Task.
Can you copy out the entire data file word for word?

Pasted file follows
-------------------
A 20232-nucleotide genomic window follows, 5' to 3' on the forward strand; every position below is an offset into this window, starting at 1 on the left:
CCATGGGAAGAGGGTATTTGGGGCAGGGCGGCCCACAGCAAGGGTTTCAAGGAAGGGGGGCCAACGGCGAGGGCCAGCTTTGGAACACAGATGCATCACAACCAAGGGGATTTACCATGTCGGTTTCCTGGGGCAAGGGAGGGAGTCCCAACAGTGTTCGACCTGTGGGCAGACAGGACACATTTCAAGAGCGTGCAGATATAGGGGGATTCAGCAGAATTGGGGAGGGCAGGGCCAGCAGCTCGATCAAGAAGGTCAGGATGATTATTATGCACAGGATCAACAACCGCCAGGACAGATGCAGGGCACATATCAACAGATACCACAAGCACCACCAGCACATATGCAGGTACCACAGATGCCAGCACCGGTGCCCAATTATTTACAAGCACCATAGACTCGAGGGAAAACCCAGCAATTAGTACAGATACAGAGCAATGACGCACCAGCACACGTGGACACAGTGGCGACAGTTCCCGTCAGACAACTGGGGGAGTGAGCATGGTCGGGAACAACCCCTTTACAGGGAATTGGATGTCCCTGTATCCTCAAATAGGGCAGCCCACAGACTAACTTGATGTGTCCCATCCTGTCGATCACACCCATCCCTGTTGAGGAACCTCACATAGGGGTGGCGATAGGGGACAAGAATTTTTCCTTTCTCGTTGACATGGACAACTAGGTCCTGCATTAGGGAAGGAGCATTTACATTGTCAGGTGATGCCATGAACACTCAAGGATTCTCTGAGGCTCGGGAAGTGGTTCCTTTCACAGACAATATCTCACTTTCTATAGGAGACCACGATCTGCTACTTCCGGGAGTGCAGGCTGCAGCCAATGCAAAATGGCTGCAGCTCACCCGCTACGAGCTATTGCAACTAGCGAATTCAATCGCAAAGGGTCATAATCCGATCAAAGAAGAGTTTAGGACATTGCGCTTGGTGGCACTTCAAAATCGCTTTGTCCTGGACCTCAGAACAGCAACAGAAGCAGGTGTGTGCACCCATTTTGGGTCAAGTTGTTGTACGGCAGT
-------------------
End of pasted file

A 20232-nucleotide genomic window follows, 5' to 3' on the forward strand; every position below is an offset into this window, starting at 1 on the left:
CCATGGGAAGAGGGTATTTGGGGCAGGGCGGCCCACAGCAAGGGTTTCAAGGAAGGGGGGCCAACGGCGAGGGCCAGCTTTGGAACACAGATGCATCACAACCAAGGGGATTTACCATGTCGGTTTCCTGGGGCAAGGGAGGGAGTCCCAACAGTGTTCGACCTGTGGGCAGACAGGACACATTTCAAGAGCGTGCAGATATAGGGGGATTCAGCAGAATTGGGGAGGGCAGGGCCAGCAGCTCGATCAAGAAGGTCAGGATGATTATTATGCACAGGATCAACAACCGCCAGGACAGATGCAGGGCACATATCAACAGATACCACAAGCACCACCAGCACATATGCAGGTACCACAGATGCCAGCACCGGTGCCCAATTATTTACAAGCACCATAGACTCGAGGGAAAACCCAGCAATTAGTACAGATACAGAGCAATGACGCACCAGCACACGTGGACACAGTGGCGACAGTTCCCGTCAGACAACTGGGGGAGTGAGCATGGTCGGGAACAACCCCTTTACAGGGAATTGGATGTCCCTGTATCCTCAAATAGGGCAGCCCACAGACTAACTTGATGTGTCCCATCCTGTCGATCACACCCATCCCTGTTGAGGAACCTCACATAGGGGTGGCGATAGGGGACAAGAATTTTTCCTTTCTCGTTGACATGGACAACTAGGTCCTGCATTAGGGAAGGAGCATTTACATTGTCAGGTGATGCCATGAACACTCAAGGATTCTCTGAGGCTCGGGAAGTGGTTCCTTTCACAGACAATATCTCACTTTCTATAGGAGACCACGATCTGCTACTTCCGGGAGTGCAGGCTGCAGCCAATGCAAAATGGCTGCAGCTCACCCGCTACGAGCTATTGCAACTAGCGAATTCAATCGCAAAGGGTCATAATCCGATCAAAGAAGAGTTTAGGACATTGCGCTTGGTGGCACTTCAAAATCGCTTTGTCCTGGACCTCAGAACAGCAACAGAAGCAGGTGTGTGCACCCATTTTGGGTCAAGTTGTTGTACGGCAGT